Post Trauma Vision Syndrome

Published on
February 18, 2022

Post Trauma Vision Syndrome

An interruption in the visual process causes post traumatic vision syndrome. This disruption affects the nervous system, which sends information from the brain to the muscles that control eye movements. Post trauma vision syndrome laid the foundation of neuro visual rehab, otherwise known as neuro optometry. In 1996, visual evoked potential testing was done on a controlled group and on those who had suffered a neurological event or a brain injury or a stroke. Visual evoked potentials (VEP) are used to assess the ways that visual information is transmitted via visual conduction pathways through the optic nerves and brain. When both groups were retested using base in prism and binasal occlusion, the control group showed a decrease in amplitude, suggesting that it interfered with visual processing whereas the group who had experienced a neurological event, showed an increase in amplitude. That suggested that it helped to organize and provide further feed forward spatial information to improve the state of binocular fusion.

The most common injuries leading to post traumatic vision syndrome are falls and motor vehicle accidents. It may not always be an open head injury, very often post traumatic vision syndrome is a result of a closed head injury. Which is one of the reasons why post traumatic vision syndrome is often undetected since no one is seeing anything that is overtly going on with the patient, but their brain function is certainly affected.

What conditions are associated with post trauma vision syndrome?

Individuals with post trauma vision syndrome may suffer from following conditions:

  • Exophoria: Outward movement of one the eyes when doing a close up task
  • Exotropia: More frequent and prominent outward movement of one of the eyes
  • Esophoria: Inward movement of one the eyes when performing a task up close
  • Esotropia: Intensified form of esophoria in which one of the eyes constantly remain inwards
  • Accommodative dysfunction: This is when your eyes can’t maintain comfort or focus when accommodating, especially with near distances. The result is blurred vision at close range, especially when reading.
  • Ocular motor dysfunction: Problems with fixation, the ability for the eyes to remain focused on one point, are included in this condition.
  • Convergence insufficiency: Convergence insufficiency is when person has poor eye teaming (binocular vision) which causes one eye to turn upward or outward when looking at nearby objects. 
  • Increased myopia: A person with myopia, also known as nearsightedness, is unable to see clearly at a distance. 

What are the symptoms of post trauma vision syndrome?

The most commonly found symptoms in patients with post trauma vision syndrome are:

  • Double vision 
  • Blurry vision
  • Headaches
  • Light sensitivity
  • Dizziness
  • Brain fog
  • Balance issues

How are conditions associated with post trauma vision syndrome treated?

Glasses with prisms are used to correct horizontal or vertical double vision. Yoked prisms may be used to treat visual midline shifts. These prisms shift the whole world off the other way which changes the sense of center and makes it easier for them to walk upright. It has become very common for people who are sensitive to light to wear tinted glasses. After brain injuries, vision therapy aims to restore a person's visual skills. In order to achieve the best results, a combination of these treatments is usually used.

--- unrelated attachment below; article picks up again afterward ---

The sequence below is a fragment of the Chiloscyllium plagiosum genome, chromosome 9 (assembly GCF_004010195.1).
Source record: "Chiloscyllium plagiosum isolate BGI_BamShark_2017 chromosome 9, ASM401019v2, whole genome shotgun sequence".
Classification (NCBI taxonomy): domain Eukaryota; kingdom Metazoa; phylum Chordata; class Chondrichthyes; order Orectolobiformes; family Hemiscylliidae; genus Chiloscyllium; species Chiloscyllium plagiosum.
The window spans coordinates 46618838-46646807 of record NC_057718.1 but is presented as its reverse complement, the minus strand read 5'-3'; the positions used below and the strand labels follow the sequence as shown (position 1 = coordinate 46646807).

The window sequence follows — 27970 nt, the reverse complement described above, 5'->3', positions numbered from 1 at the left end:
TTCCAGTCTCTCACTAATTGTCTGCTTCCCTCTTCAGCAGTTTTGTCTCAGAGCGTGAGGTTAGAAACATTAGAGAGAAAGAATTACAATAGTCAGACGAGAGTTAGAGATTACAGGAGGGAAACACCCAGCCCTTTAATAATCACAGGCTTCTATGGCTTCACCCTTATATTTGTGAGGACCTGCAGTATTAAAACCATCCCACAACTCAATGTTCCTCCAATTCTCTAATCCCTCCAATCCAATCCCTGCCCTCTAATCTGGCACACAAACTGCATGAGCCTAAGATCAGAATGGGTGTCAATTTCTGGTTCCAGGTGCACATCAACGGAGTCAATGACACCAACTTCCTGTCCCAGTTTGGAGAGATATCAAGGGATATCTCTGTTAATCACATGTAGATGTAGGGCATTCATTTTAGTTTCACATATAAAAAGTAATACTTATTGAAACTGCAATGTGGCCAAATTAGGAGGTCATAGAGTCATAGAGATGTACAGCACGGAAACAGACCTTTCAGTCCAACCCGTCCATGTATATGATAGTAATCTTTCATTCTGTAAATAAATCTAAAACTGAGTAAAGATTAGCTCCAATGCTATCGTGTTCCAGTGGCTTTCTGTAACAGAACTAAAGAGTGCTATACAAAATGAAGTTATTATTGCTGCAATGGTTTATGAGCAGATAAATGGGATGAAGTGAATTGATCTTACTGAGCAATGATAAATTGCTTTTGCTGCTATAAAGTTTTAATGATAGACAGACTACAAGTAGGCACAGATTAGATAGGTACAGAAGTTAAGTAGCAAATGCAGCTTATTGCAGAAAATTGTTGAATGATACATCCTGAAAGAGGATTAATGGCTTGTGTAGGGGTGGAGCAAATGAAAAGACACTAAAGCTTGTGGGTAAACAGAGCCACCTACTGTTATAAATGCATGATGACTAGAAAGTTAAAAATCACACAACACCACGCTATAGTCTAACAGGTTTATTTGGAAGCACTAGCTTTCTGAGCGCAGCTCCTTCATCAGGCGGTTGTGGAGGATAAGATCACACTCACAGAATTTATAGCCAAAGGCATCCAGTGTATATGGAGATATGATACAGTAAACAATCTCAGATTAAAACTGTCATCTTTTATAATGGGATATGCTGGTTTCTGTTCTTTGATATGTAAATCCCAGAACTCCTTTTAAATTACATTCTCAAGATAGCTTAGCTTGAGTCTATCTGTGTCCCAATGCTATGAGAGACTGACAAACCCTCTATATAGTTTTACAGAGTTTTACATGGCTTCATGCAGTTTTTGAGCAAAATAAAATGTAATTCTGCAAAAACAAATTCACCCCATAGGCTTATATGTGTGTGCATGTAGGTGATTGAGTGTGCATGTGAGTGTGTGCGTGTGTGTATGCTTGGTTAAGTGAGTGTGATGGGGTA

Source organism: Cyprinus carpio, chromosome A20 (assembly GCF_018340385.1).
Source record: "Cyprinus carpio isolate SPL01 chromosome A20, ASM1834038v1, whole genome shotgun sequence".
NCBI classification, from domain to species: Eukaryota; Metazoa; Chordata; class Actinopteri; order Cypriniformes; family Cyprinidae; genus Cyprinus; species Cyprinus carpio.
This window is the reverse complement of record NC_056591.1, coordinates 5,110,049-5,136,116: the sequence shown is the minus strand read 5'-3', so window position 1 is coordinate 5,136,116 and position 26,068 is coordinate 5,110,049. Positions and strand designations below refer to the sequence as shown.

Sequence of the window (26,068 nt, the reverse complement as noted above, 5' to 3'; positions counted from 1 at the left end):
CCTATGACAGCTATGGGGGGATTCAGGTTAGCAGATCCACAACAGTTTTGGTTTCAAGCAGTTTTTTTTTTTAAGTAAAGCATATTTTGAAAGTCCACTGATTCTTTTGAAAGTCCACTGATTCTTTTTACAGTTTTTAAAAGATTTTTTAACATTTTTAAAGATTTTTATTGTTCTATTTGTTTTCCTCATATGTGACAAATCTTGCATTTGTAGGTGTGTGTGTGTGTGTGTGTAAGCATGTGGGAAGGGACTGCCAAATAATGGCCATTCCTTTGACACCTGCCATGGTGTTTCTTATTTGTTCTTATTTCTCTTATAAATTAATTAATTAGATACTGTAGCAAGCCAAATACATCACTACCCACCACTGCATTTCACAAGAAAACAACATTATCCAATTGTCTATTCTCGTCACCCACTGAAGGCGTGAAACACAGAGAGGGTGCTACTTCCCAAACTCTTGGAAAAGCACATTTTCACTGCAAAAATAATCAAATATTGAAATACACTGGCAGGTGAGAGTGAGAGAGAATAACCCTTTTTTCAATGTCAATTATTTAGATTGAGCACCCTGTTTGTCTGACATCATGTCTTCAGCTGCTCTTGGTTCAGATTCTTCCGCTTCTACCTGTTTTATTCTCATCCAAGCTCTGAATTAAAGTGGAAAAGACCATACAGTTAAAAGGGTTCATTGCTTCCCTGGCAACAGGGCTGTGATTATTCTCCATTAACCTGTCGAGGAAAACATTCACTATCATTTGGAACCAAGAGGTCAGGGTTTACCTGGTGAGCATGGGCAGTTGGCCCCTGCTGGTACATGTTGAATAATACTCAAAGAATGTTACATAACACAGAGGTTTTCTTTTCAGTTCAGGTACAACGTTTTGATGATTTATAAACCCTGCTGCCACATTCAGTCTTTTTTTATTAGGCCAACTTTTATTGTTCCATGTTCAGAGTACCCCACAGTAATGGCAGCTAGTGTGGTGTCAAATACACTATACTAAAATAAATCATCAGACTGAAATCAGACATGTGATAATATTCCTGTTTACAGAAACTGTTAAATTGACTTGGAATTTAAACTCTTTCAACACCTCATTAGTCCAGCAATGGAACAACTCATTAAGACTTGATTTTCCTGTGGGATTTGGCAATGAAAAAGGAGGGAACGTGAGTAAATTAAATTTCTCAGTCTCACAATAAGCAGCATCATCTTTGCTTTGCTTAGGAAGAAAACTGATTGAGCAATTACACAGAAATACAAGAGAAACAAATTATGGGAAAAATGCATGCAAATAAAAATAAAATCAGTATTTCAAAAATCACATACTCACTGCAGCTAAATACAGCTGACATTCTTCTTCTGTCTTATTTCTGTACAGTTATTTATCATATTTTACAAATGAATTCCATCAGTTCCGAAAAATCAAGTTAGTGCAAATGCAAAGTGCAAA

Testimonials


  • I haven't actually used the optometrist side, so my review is limited to the vision therapy offered.  This office was recommended by my occupational therapist for the treatment of my double vision following a stroke.


    Claire A.

  • Love this location. I had a brain injury accident from day one one. All the team make you feel you still important and hope in the horizon after when the medical system fell you miserably. Dr. Ikeda very professional and very understanding about your issue. Two tombs up.


    Jim K.

  • My husband and I were immediately impressed with Dr Ikeda. I was hit by a car while cycling which caused broken bones and three brain injuries. The brain injuries caused double vision. Dr. Ikeda examined my eyes and got me started on vision therapy with his occupational therapist who specializes in vision therapy.  She (Chris) is absolutely great.  I am impressed with the array of tools used to help recover my binocular vision.  I am doing things I never thought were possible (balance boards etc).  Chris pushes me and keeps me motivated. I really enjoy my sessions with her.  The office staff is always friendly and they have a wonderful appointment reminder tool that makes it easy to keep my calendar up to date. I am happy the rehab center at Little Co. of Mary recommended them!!


    Teresa S.

  • The Vision Therapy is handled in a separate office through a different door from the shared waiting room. Chris, the vision therapist, has a wide and varied assortment of tools, equipment and resources to best evaluate and treat most vision issues. After just a few visits, my double vision became easier to control, using exercises developed during the therapy process. It was time well-spent.


    Joe M.

  • I have been coming here since I can remember. I love it here. The staff is so amazing and nice. They explain everything they gonna do and never make you feel rushed. Dr. Ikeda has always been my doctor and I would never want another one. He is the doctor for my whole family and is always asking how everyone is doing. I am also so crazy about picking out my frames and have to try so many and each person who helps me take the time and lets me try them all on. I would never want to go anywhere else! I definitely would recommend this office to anyone looking for a great eye doctor.


    Kayla W.

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